#BullCon16: Katie Dutcher on Confidence and Mindfulness


An interview with #BullCon16 workshop leader Katie Dutcher. Visit the Bullish Conference website here.

Hi Katie! We’re looking forward to meeting and learning from you at #BullCon16 this September! First, can you tell us a little about yourself and what you do?

I live in Monterey, California, and I teach mindfulness and meditation. For about 5 years, I was working a full-time administration job that was challenging, and not in ways that I relished, but I didn’t have the courage or know-how to get out of it. Then my dad died. This was horrible, AND grief made doing my job so impossible that I just had to quit it…so while I will never say that things happen for a reason or anything trite like that, there is some kind of beauty for me in the fact that my dad’s death helped push me to do what I had needed to do for a long time.

So these days, I don’t have one big job but many smaller ones, and things are constantly evolving. There are two parts to my current career; one side is related to teaching and administration in the field of English as a Second Language, where the majority of my education and experience is. The other part of my career is what I’ll be bringing to BullCon, and this is where so much of my passion, motivation and grit comes from: teaching mindfulness and meditation. I teach mindfulness in schools (from elementary on up to graduate level), I teach Mindfulness-Based Stress Reduction at the community hospital, and the most exciting thing for me is that in January, I opened Monterey Bay Meditation Studio with a new friend and business partner!

I offer regular drop-in meditations there, as well as courses on all kinds of topics like self-care, anxiety, courage, and other topics that affect well-being. I also write about these sorts of topics and coach individuals through my own venture, Flourish & Bloom. I’ve been learning about mindfulness for years, and in the past year and a half, I’ve gotten as much training, practice, and experience in this field as I can– enough to know that I’m good at it, and that I love it and believe in it. A surprisingly enjoyable new role for me has been creating and directing the social media presence and maintaining the website for the Studio. I love getting to use my creativity in this way and getting to develop my tech skills.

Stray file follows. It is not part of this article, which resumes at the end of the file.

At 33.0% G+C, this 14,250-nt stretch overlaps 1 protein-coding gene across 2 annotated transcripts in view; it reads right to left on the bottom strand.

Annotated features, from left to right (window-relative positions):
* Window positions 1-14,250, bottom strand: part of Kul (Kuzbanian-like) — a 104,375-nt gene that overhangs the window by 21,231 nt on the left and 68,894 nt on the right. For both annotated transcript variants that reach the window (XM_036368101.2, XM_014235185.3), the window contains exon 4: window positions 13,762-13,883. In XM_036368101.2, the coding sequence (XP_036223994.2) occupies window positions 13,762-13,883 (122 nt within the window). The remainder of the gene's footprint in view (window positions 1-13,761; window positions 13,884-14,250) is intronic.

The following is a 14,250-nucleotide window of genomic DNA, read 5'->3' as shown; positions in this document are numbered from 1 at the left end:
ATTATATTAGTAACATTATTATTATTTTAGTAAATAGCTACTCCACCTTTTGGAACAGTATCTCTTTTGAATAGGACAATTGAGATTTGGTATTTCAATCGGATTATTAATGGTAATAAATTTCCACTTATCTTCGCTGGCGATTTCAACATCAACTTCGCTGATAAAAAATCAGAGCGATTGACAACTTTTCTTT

What brings you to Bullish?

My sister introduced me to getbullish.com about a year ago, I think because both of us struggle with assertiveness. I love the blog posts and Q&A– I find Jen’s writing so inspiring and somehow comforting. Her writing makes me feel that a few solid ideas, mixed with confidence and grit, are enough to get wonderful things happening in anyone’s life. I believe this and I love being reminded of it, so that’s what keeps me coming back to the site.

When I heard about the conference, I was so intrigued and excited to be a part of it! Because I am relatively new to working freelance with multiple streams of income, I’m really looking forward to building a network of other strong and supportive ladies. In my work as an English teacher and administrator, professional organizations are big, so the idea of networking and professional development at a conference, as well as living it up gentlewoman-style at a hotel, are right up my alley.


What is the benefit of meditation for people with absolutely no interest in woo / new-age ideas / etc.? (And can you do it at work?)

🙂 I like this question! Contrary to what one might expect of a meditation teacher, I am actually one of those people who doesn’t have a huge amount of interest in “the woo.” I have always been someone who is interested in making things better for myself– feeling better and living better, mostly. At the same time, I am very comfortable and interested in discussing my inner life and my feelings. While this can be “touchy-feely,” it still deals with real experiences, so I don’t count that as “woo.”

I first heard about mindfulness in 2009 during a challenging part of my life when I was literally googling “how to be happy.” I started meditating on my own, and through reading about mindfulness, I started some tiny practices of noticing throughout the day. For example, I would notice my husband’s smile, or I would walk to work with no music or phone and just look at all the plants on my way. I would notice the thoughts and emotions that I was having. Sometimes I would simply notice them; other times I’d get puzzled or curious by what was going on in my head and I would reflect, write, or observe even more about my thought processes.